Updated: Jul 17
A tribute from our Current Affairs Team, composed by Ashish Manav
On Friday, July 16, Mumbai based India's first Pulitzer Award Winning Photojournalist and Reuters chief photographer in India, lost his life while he was covering an encounter between the Afghan security forces and Taliban fighters. Siddiqui, 41, had been covering for Reuters in the Kandahar region of Afghanistan amidst the clash for a few days. A resident of New Delhi, Siddiqui graduated with a degree in Economics from Jamia Millia Islamia. He then went on to pursue a degree in Mass Communication from Jamia's AJK Mass Communication Research Centre. Formerly a TV journalist, Siddiqui relinquished his well-paying job to join Reuters as an intern in 2010, and subsequently embarked on a series of challenging assignments. Danish’s work has been widely published in scores of magazines, newspapers, slideshows and galleries – including National Geographic Magazine, New York Times, The Guardian, The Washington Post, Wall Street Journal, Time Magazine, Forbes, Newsweek, NPR, BBC, CNN, Al Jazeera, South China Morning Post, The Straits Times, Bangkok Post, Sydney Morning Herald, The LA Times, Boston Globe, The Globe and Mail, Le Figaro, Le Monde, Der Spiegel, Stern, Berliner Zeitung, The Independent, The Telegraph, Gulf News, Libèration and various other publications. Danish has been honoured with various photojournalism awards in USA, England, China and India.
While his work has been highly applauded, his most famous works are The Battle of Mosul (2016-2017), Swiz Bunkers (2016), North Korea (2018), Kashmir (2019), Easter-Day Attacks in Colombo (2019), Hong Kong Protests (2018-2019), Singles in Kabul (2018-2019), CAA Protests (2019), and Covid-19 Pandemic in India (2021). Siddiqui's work had been published in some of the highly acclaimed global publications including The Guardian, Wall Street journal and National Geographic.
[All of the above; REUTERS/Danish Siddiqui]
The Pulitzer Prize
His career was highlighted with numerous milestones, including the coveted Pulitzer prize.
Danish Siddiqui, along with his colleague Adnan Abidi were the first Indians ever to have won the Pulitzer award. Siddiqui along with Abidi were stationed in the conflicted regions of Rakhine, Myanmar and neighboring areas of Bangladesh to cover the Rohingya crisis in 2017. Siddiqui's work exposed the world to the violence Rohingya refugees faced in fleeing Myanmar. The shocking photographs of Rohingya crisis landed Danish the Pulitzer prize for the Best Feature Photography in 2018.
[Rohingya refugees cross the Naf River with an improvised raft to reach to Bangladesh in Teknaf, Bangladesh, November 12, 2017. REUTERS/Danish Siddiqui]
[Rohingya Refugee women gives birth while crossing the Naf River in a raft to reach to Bangladesh in Teknaf, Bangladesh, November, 2017. REUTERS/Danish Siddiqui]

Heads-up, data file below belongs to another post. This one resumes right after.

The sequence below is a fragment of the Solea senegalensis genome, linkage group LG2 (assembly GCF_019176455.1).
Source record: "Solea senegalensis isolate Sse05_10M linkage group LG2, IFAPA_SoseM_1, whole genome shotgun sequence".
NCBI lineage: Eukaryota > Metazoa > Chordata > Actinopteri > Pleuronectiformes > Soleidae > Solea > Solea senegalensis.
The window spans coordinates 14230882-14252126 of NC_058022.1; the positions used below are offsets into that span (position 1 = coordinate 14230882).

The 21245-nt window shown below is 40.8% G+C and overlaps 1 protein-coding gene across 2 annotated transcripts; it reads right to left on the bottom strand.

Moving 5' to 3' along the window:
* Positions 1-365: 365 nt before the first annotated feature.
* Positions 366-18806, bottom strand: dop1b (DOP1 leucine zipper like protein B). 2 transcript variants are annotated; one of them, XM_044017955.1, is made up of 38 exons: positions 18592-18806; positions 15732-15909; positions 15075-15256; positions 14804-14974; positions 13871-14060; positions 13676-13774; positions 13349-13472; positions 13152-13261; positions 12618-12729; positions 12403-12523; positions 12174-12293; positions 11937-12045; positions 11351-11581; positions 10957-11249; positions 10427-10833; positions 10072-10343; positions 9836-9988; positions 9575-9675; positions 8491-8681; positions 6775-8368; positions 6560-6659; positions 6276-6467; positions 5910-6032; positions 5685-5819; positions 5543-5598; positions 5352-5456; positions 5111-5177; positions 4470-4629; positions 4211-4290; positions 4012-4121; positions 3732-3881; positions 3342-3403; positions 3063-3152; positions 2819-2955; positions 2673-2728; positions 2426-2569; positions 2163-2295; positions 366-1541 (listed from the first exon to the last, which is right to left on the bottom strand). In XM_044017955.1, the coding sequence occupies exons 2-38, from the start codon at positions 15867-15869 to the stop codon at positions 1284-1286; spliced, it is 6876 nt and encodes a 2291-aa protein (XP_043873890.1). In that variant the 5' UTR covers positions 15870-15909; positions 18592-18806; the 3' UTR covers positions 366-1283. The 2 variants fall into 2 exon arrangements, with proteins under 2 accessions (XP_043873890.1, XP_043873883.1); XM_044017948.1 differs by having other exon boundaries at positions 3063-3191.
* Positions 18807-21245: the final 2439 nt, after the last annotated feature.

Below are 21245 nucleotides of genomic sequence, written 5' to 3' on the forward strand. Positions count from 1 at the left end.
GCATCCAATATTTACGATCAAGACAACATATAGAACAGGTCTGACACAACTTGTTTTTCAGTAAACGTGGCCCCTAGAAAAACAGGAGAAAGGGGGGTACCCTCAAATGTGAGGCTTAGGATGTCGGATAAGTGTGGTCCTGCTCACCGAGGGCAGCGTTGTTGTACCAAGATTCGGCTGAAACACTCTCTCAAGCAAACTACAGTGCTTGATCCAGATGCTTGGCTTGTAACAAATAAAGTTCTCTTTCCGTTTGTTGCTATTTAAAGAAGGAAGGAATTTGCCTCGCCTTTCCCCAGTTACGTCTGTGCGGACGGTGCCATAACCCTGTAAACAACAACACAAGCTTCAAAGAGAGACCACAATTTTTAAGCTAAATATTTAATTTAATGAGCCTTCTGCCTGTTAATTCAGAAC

[An exhausted Rohingya refugee woman touches the shore after crossing the Bangladesh-Myanmar border by boat through the Bay of Bengal, in Shah Porir Dwip, Bangladesh, September 11, 2017. REUTERS/Danish Siddiqui]
The Last Dispatch
Danish Siddiqui was killed in the line of duty on Friday, 16 July, while covering a clash between Afghan security forces and Taliban fighters near a border crossing with Pakistan.In what would end up becoming his last dispatch before his death, Siddiqui, had on Tuesday detailed a mission undertaken by Afghan forces to rescue a trapped and wounded policeman amid an attack on them. Here are some of his last works.
[Members of Afghan Special Forces climb down from a humvee as they arrive at their base after heavy clashes with Taliban during the rescue mission of a police officer besieged at a check post, in Kandahar province, Afghanistan, July 13, 2021. REUTERS/Danish Siddiqui]
[Humvees that belong to Afghan Special Forces are seen destroyed during heavy clashes with Taliban during the rescue mission of a police officer besieged at a check post, in Kandahar province, Afghanistan, July 13, 2021. REUTERS/Danish Siddiqui]
[A civilian runs for cover as Afghan Special Forces and Taliban clash during the rescue mission of a police officer besieged at a check post, in Kandahar province, Afghanistan, July 13, 2021. REUTERS/Danish Siddiqui]
Thousands including many prominent leaders, such as the President of Afghanistan have expressed their condolences after the tragic demise of Danish Siddique. He is survived by his wife and two young children. His work is archived and available on his website.
" I shoot for the Common Man" -Danish Siddiqui (1980- 2021)
Photographs in this portfolio are shot by Danish Siddique, mostly during my time with Reuters. Copyright resides with the photographer and with Reuters. Credit for all the pictures used here are with Danish Siddique and Reuters.